8 Ways to Think About the Relationship Between Security and Privacy
Privacy and security are critical to the design, installation and operational requirements of physical and cyber systems
Privacy and security are critical to physical and cyber systems' design, installation, and operational requirements. Over the last 15 years, security and cybersecurity have moved from being a begrudgingly funded expense line item to a key resiliency issue for the C-Suite and boards. The same story is evolving around privacy. Privacy has gone from a legal and compliance issue to something critical to people and organizations.
This focus is driven by the increase in laws around the globe and the increased frequency and reaction to both surveillance capitalism and improper surveillance. Recent laws include the General Data Protection Regulation (GDPR) and many privacy and surveillance laws in the United States, Canada, South America, Africa and Asia-Pacific regions. The United States also has a long and growing body of federal, state and local privacy and surveillance legislation for information security and right to privacy. In addition, global information technology frameworks and standards such as ISO, NIST and others now include privacy.
What is the Difference Between Privacy and Security?
Security focuses on protecting data and systems from unauthorized physical access or attacks. It involves measures like physical and cybersecurity, in addition to access controls systems. The goal is to prevent breaches and keep the information intact and available.
Privacy, on the other hand, emphasizes control over personal information and its confidentiality. It includes practices like data anonymization, consent management, and information handling policies. The aim is to take personal data appropriately and in line with legal and ethical standards.
While security defends against external threats, privacy respects individual rights and preferences concerning personal information.
Understanding Privacy and Security: 8 Key Insights
Often you find segmentation in organizations around privacy (lawyers) and security (IT and physical security), which hinders understanding the compatibility and interdependency of privacy and security. Embedding security and privacy in day-to-day operations will benefit all and should include the following considerations:
1. Privacy and Security are Interconnected
Remember that privacy versus security is a false dichotomy. Privacy and security complement and strengthen each other in many ways.
2. People Enhance Privacy and Security
Create a privacy and security protocol within your organization and talk about it often with your team. The more your team knows and values privacy and security, the more they can adhere to these policies effectively.
3. Privacy, Security, and Usability During Design
Embed security, privacy and usability at the design stage. This protects user data and information, reducing cyber threats, cyber physical attacks, and unauthorized access. It also focused on usability, making the product or service user-friendly and intuitive for a better user experience.
4. Privacy Needs Security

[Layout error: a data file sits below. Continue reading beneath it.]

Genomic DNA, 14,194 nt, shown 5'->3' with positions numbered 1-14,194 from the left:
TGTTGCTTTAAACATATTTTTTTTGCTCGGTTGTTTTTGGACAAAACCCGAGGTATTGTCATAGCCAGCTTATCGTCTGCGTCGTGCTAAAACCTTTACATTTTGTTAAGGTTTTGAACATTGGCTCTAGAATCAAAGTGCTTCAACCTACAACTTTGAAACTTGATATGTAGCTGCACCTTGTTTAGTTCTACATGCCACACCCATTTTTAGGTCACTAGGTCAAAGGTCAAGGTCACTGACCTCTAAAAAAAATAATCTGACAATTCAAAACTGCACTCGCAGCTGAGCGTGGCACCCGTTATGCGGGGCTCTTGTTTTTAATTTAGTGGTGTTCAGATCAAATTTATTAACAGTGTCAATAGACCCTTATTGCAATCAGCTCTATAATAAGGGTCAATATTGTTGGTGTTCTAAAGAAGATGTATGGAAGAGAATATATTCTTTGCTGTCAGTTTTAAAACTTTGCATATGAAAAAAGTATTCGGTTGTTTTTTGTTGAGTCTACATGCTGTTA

Perform the appropriate risk assessments for identity, surveillance, security and privacy across an organization and its ecosystem's business, operational, legal, technical, and social goals. Privacy is only possible with an appropriate level of security.
5. Transparency in Privacy and Security
Transparency improves both privacy and security. For any cryptographic system to be trusted it must be made public for peer review and selected among a range of candidates. Examples of how transparency improves the strength of security include public revocation lists and public validation endpoints.
6. Incorporating Reciprocity and Proportionality
Reciprocity enables control and interaction with your privacy and personal information as opposed to a catch-all “I Agree” button. Proportionality is a balance of power at the point where a person might agree to something, usually with a legal entity.
7. Proactive Measures in Privacy and Security
Create a privacy point of contact, landing page and understand your public privacy profile. Empower an individual to be the lead on privacy and work across that organization and business ecosystem.
8. Establishing Privacy Code of Practice
This gap is often filled by industry associations that establish codes of ethics, conduct and practice. Companies should clearly state their commitment to privacy standards, implement necessary security measures, and be transparent about how they collect, store, and use user data. A Privacy Code of Practice can also help mitigate risks, protect sensitive information, and prevent data breaches.
Enhance Your Privacy and Security with LenelS2
The interdependence between security and privacy is critical to designing and using security systems. With security and privacy appropriately incorporated into day-to-day operations, organizations will be able to more effectively manage risks and protect those systems' users according to evolving legal requirements.
LenelS2 offers security solutions that can help you enhance the privacy and security of your organization. Request a demo today to learn more.